Getting started on the final thesis
A lot of work has been completed and now it is time to put it all together in one document to ‘tell your research story’. As I found out, this took a lot more work than I expected but I found a number of things helpful to get the process completed.
- Take a look at the thesis submission guidelines for your institute. This helps you understand the process of completing your Masters or PhD. For UL students this information can be found at https://www.ul.ie/graduateschool/research-thesis-submission.
- Begin by making notes, drawing out diagrams (e.g. spider diagram) and coming up with ideas of how you want to structure the thesis.
- Look at other Masters or PhD theses for inspiration and guidance.
- Ask for advice from others who have completed their studies. They may share tips and tricks with you that save you a lot of time. I have to thank Cormac Powell for this, since he saved me a lot of time and worrying whenever I had questions.
- Set up auto-save from the beginning. This will avoid losing any work in the event of your Microsoft Word crashing.
Break it down
When I began writing, I couldn’t help but feel like putting together the thesis was an impossible task. I struggled through the first couple of weeks, trying to get into a system that would allow me be the most productive. Eventually I realised that breaking things down into smaller tasks and working through them worked best.
- Break the thesis into its chapters, then those chapters into sections, and those sections into sub-sections. Now begin to work on each sub-section and eventually small steps get you a long way.
- Create your own goals and deadlines for keeping your writing on track.
- Don’t stress if you miss one of your deadlines or goals. Instead, re-adjust your plan and keep working.
Breathe – breaks are essential
Although it can be hard to leave your work, it is essential to allow your mind to have a break and to re-focus. Each person is different but it is important to find the most effective balance between working and relaxing. I used sport and activities, short walks and lunch breaks with others to help me relax. When busier, I began watching 20-minute episodes of different TV shows as a useful break. My recommendations would be Brooklyn 99, The Office US, and Parks and Rec because they can be watched with little concentration.
Page breaks, margins and numbers
An aspect I didn’t take into account when completing the thesis was the formatting. During the whole time of writing, I always worried about the formatting; have the tables and text moved, are the margins correct, have I updated the table of contents, and finally would it all be OK when I transferred it to PDF. This worrying continued until I finally had the printed version. From this experience, I have a number of tips that I hope will help others.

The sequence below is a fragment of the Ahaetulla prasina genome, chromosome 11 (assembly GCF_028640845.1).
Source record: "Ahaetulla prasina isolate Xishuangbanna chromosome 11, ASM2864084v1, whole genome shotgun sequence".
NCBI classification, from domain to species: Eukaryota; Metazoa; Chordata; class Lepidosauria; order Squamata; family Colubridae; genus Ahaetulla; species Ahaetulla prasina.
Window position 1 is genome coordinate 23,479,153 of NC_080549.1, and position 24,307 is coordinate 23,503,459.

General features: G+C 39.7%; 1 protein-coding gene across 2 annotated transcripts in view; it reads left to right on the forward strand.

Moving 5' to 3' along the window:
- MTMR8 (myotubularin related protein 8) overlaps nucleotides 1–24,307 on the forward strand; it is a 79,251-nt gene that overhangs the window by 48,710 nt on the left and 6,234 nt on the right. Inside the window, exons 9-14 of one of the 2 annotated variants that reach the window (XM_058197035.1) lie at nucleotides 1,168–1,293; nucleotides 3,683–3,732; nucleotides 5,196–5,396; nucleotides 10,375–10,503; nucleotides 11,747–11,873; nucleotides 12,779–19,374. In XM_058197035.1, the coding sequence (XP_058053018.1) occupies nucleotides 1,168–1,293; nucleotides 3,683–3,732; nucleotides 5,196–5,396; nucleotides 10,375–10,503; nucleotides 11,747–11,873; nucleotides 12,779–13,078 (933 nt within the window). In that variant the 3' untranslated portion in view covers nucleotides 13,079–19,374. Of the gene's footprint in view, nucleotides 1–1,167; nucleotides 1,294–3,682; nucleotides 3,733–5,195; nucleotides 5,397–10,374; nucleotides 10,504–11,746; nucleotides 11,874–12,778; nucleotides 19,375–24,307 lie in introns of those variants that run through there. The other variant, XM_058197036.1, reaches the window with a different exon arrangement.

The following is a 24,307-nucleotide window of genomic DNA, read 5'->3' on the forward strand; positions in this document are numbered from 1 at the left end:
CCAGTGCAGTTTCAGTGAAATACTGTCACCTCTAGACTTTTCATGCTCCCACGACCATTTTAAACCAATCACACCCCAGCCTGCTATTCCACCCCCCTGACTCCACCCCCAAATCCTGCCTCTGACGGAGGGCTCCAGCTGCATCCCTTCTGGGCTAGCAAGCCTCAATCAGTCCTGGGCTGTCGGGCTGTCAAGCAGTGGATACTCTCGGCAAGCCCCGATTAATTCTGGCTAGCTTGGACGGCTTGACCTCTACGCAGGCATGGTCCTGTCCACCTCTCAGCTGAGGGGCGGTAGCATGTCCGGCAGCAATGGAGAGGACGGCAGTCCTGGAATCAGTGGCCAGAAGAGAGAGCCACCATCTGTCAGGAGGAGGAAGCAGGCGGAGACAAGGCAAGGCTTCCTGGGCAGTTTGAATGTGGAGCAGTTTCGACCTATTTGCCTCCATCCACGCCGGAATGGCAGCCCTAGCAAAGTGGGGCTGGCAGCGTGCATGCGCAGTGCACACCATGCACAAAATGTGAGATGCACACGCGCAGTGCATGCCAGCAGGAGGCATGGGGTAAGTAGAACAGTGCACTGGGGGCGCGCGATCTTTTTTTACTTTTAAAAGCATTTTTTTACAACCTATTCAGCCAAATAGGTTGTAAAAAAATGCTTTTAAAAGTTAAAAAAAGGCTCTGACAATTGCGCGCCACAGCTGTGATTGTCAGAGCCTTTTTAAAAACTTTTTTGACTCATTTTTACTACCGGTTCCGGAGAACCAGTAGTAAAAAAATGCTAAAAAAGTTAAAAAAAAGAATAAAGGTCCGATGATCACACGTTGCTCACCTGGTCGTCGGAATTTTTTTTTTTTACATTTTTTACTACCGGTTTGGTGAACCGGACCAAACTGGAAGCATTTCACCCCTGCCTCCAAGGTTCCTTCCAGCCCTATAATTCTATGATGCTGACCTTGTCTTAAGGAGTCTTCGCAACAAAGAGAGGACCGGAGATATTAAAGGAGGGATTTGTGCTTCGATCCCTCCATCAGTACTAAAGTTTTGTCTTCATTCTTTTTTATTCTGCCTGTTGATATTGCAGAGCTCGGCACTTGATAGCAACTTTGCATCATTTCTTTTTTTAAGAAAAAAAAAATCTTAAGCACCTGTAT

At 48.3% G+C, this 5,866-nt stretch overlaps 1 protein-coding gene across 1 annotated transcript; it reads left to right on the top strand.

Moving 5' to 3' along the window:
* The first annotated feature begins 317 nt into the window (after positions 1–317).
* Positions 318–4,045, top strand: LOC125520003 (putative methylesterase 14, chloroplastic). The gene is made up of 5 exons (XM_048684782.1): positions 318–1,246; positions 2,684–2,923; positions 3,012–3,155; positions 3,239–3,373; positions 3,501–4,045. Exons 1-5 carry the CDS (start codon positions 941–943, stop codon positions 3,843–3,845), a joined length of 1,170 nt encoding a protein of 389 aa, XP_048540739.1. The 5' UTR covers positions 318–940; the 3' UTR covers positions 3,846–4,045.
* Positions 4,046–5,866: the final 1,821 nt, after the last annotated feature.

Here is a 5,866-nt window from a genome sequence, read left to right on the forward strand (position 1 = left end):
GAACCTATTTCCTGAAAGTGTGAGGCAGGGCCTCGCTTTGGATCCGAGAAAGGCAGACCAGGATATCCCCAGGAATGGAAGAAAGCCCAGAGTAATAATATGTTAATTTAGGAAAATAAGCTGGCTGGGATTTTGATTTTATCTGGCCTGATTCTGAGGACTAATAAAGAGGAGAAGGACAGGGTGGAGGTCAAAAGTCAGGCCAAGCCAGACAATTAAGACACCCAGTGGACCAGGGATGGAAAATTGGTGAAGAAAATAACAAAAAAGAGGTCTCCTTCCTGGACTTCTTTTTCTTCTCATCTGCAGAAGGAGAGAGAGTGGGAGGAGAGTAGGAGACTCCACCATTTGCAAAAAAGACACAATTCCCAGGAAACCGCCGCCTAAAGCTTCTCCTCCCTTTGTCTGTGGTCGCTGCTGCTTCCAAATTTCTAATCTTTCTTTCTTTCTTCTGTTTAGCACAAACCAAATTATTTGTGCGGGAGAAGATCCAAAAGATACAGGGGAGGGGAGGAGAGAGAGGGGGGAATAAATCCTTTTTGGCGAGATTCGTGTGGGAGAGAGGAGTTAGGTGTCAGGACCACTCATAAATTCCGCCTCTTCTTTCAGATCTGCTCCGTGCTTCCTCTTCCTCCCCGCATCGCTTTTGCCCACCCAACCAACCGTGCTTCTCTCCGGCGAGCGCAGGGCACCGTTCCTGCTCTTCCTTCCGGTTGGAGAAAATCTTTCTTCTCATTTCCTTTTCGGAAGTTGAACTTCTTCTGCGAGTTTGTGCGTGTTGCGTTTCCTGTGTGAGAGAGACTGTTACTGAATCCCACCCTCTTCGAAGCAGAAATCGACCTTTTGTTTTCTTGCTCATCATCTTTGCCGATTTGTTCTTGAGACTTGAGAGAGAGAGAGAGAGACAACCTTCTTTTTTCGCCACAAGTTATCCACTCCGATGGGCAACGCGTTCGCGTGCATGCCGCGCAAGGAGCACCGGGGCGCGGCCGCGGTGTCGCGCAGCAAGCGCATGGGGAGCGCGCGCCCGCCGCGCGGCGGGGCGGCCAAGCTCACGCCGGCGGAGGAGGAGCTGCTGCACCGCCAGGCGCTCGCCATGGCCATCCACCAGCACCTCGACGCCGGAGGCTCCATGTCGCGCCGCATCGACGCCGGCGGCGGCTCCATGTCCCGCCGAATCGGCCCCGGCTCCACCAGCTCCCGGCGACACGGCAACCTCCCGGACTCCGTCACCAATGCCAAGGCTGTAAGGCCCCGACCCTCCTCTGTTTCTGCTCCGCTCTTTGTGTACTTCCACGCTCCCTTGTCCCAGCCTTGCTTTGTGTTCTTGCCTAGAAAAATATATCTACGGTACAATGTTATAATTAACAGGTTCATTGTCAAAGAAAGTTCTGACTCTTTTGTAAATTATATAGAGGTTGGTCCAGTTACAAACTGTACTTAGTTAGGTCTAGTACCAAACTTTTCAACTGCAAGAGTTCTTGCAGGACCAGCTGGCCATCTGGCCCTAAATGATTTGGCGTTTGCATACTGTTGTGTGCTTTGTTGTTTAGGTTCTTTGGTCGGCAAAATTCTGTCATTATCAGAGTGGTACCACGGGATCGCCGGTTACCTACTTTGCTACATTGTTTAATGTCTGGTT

- Check out your institutions formatting guidelines, which are often found in the Postgraduate Handbook. For UL students this handbook can be downloaded here
- Attend the ‘Working with Long Documents’ course in UL, or equivalent course in other institutions. Many of the skills taught in this workshop are essential for completing a document such as a Masters or PhD thesis.
- Look for tips and tricks on YouTube. You would be surprised with the help you find through video tutorials.
- When working on the formatting of your thesis, save as a new document each day. That way, if things go wrong you can always return to the start of that day. Trust me; it is a lot easier to lose a day’s worth of work instead of a month’s worth.
The final draft of the thesis is completed and it is sent to the supervisor for final comments and suggestions. Even though I was excited to give it to my supervisors, I was also fearful of what comments would come back but here are a number of lessons I learned.
- Get your friends to proof read certain sections of the thesis before you send it to your supervisors. This will help you remove any obvious mistakes and may save time when your supervisor is reviewing the work.
- Don’t panic when you get the comments. Remember the thesis is a long document and is bound to have a number of comments and suggested changes.
- The comments and suggestions are given to help you create a stronger thesis. Take these on board but remember that it is your thesis so you don’t have to agree with every comment and suggestion.
- A number of the comments may help identify possible questions that you need to answer in your final presentation or Viva Voce. Keep track of these and begin to formulate your answers.
The finish line – well almost
Take your time when reading over your work for the final time and ensure you are happy with submitting each section. That said, don’t become obsessed with perfection. Every time I read over my work, I found myself making small changes that probably make little difference in the grand scale of things. After all the months spent writing, formatting and proofreading, I feel that letting the thesis go and finally submitting it was the hardest part.
Now I’m waiting for my Viva Voce date and will spend the next few weeks preparing for it. Taking my own advice, I will break down this task and seek guidance from others.
Joey Murphy is a PhD research candidtate in the bDepartment of Physical Education and Sport Sciences at the University of Limerick and you can contact Joey via email at firstname.lastname@example.org or follow Joey on Twitter.